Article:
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Optical Chip Promises 350x Speedup Over RTX 3080 in Some Algorithms

Lightelligence is a photonics startup based in Boston has unveiled the world’s first compact form-factor, photonics-based computer system, which employs light to execute computations. According to the business, the device is “hundreds of times quicker than a standard computing unit, such as the NVIDIA RTX 3080”. To be precise, it is 350 times faster but only for particular types of applications.

The Photonic Arithmetic Computing Engine (PACE), which is still in the prototype stage, merges electronics and photonics in a single chassis, conducting operations at the speed of light and therefore achieving exceptional acceleration for particular AI, Deep Learning, and Machine Learning compute workloads.

Because of the nature of its computational elements, PACE speeds some matrix acceleration workloads substantially faster than NVIDIA’s RTX 3080. It’s simple to understand: Lightelligence’s system has substantially reduced latency, which is the amount of time between when an event is requested to happen and when it really happens. That is the advantage of data flowing at the speed of light.

Lightelligence realized that in order to achieve this, it would have to focus not only on the optical capabilities of the PACE, but also on traditional semiconductors and software solutions that connect the two. Thus, the firm advertises itself as a hardware and software provider; the company has also developed algorithms specifically geared to solve some of today’s most fundamental computing challenges in a photonic environment.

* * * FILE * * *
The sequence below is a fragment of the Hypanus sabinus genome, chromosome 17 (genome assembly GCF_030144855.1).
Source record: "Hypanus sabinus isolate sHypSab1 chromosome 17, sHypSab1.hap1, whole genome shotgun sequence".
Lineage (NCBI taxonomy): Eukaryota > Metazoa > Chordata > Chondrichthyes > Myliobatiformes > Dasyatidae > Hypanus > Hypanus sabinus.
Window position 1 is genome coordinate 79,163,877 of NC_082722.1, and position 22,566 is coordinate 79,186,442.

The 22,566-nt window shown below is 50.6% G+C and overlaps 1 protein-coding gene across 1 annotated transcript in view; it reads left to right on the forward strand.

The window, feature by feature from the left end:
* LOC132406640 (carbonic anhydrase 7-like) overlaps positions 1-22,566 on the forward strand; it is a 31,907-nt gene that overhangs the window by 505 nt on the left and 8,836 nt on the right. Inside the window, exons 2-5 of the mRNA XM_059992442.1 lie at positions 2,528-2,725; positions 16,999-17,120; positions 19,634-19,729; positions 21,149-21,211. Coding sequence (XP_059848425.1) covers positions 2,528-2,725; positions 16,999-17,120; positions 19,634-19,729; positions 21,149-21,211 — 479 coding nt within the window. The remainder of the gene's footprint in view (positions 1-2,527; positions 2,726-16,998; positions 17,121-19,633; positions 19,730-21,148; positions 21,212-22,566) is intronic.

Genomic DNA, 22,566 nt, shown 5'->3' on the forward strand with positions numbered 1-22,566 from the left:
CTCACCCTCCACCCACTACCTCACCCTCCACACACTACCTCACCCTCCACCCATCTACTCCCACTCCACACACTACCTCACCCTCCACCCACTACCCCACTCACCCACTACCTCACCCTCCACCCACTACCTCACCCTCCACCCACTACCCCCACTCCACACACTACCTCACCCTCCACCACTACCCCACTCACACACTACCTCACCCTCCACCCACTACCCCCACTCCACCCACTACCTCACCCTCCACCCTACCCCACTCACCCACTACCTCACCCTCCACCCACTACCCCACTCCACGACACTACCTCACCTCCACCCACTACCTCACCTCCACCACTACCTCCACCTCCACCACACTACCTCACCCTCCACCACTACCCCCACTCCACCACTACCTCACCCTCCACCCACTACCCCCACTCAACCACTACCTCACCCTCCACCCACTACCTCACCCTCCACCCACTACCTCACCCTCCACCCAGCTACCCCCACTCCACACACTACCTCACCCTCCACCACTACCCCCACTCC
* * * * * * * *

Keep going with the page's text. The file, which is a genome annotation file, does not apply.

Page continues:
“Our ability to co-design many different domains together is one of Lightelligence’s unique advantages over other firms creating optical computing,” said Erwan Di Vita, Lightelligence’s principal engineer for PACE. “Our photonic engineers develop the chips alongside analog, digital, packaging, and software engineers, which are then fabricated and assembled into 3D systems by our post-silicon teams.” None of this would be feasible without the ideas of our opto-electronic packaging team”.

When it comes to the specific workloads that the PACE can execute, it is a relatively limited engine. However, according to the business, “PACE efficiently searches for solutions to many of the most difficult computational math problems, such as the Ising problem and the graph Max-Cut and Min-Cut issues, demonstrating the real-world potential of integrated photonics in advanced computation.” In that sense, we might consider it an ASIC (Application-Specific Integrated Circuit): it does very few things (or a single thing) extremely well.

“These difficulties belong to an important class of intractable mathematical problems known as NP-complete, which have stumped mathematicians for the last 50 years”, stated Yichen Shen, Ph.D., founder and CEO of Lightelligence. “Algorithms for NP-complete problems are essential because they may be transferred to other problems and have hundreds of practical applications in disciplines such as encryption, power grid optimization, and advanced image analysis. The progress we’ve made on NP-complete combinatorial optimization issues demonstrates our technology’s potential to change computing”.

Credit: tomshardware

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